"Ask Vic" is published on Monday and Thursday through the offseason.
Mark from Sturgeon Bay, WI
Vic, I just moved to the shore. Not big open water like Lake Michigan or the ocean, but not a small inland lake either. Sit-in or sit-on kayak and why? I’m in decent shape and in my mid 60’s.
Everything about sit-on kayaks is great until you try to paddle one. It's like paddling a piece of plywood. Sit-ins are for kayakers who want to go somewhere.
Sean from Longmont, CO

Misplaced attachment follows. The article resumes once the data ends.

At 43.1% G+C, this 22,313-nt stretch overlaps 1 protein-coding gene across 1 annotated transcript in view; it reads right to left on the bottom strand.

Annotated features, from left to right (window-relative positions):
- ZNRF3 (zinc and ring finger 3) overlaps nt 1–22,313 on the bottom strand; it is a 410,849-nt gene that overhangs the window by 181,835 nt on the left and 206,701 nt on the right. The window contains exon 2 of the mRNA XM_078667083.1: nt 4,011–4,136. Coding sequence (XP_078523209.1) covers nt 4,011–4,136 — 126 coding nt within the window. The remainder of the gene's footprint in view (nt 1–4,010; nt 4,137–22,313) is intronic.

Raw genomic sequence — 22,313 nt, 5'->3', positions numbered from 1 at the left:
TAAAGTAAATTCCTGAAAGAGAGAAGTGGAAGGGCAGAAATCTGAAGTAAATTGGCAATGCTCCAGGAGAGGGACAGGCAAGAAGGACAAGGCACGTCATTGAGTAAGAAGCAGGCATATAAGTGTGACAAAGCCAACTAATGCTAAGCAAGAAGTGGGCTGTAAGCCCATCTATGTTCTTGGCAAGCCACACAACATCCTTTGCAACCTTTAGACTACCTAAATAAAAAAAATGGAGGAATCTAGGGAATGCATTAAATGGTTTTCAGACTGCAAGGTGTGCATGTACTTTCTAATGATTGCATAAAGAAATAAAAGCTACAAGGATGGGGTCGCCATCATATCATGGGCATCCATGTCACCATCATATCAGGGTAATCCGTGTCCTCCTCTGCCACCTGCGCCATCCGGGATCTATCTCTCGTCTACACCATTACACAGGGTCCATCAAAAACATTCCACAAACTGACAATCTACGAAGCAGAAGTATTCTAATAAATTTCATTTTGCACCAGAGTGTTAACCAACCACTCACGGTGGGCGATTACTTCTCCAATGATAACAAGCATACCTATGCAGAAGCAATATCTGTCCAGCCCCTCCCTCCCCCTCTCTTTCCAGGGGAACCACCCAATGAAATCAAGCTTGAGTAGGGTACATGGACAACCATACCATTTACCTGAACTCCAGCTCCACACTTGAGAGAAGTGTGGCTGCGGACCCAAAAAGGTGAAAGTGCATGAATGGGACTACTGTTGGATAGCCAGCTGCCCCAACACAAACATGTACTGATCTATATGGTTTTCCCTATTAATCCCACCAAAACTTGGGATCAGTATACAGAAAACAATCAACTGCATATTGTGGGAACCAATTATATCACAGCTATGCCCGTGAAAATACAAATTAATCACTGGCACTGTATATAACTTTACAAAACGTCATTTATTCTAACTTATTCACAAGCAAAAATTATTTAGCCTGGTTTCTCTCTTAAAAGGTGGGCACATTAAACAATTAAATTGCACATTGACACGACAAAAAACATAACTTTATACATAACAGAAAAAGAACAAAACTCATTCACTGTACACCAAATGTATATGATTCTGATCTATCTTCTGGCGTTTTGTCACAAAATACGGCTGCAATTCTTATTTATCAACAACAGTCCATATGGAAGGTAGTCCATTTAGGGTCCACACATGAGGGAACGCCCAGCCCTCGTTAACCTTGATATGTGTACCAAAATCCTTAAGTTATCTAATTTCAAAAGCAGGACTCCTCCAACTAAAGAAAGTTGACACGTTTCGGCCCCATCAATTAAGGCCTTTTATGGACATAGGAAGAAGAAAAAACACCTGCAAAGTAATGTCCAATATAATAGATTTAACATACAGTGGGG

Your comments about the spectacle of professional football stirred deep feelings in how the game is presented. I'm OK with change but it has lessened my interest overall. I find Fantasy Football boring and I have no time for analysts who talk about two-gappers and cover zero. I fell in love with the game because of Ed and Steve Sabol. I had a huge stack of NFL Films VHS tapes that I watched endlessly as a kid. I was mesmerized by the cinematography and the majesty of those slow-motion highlights. It was how I learned about the history of the league. Today's modern fans seem to have less interest in history and spectacle. NFL Films is still around but they seem to have a much smaller presence. This shift has diminished my passion for the sport. I have come to the conclusion that, in their pursuit of capturing more and more casual fans, the owners and their broadcast partners have made all of us merely casual fans.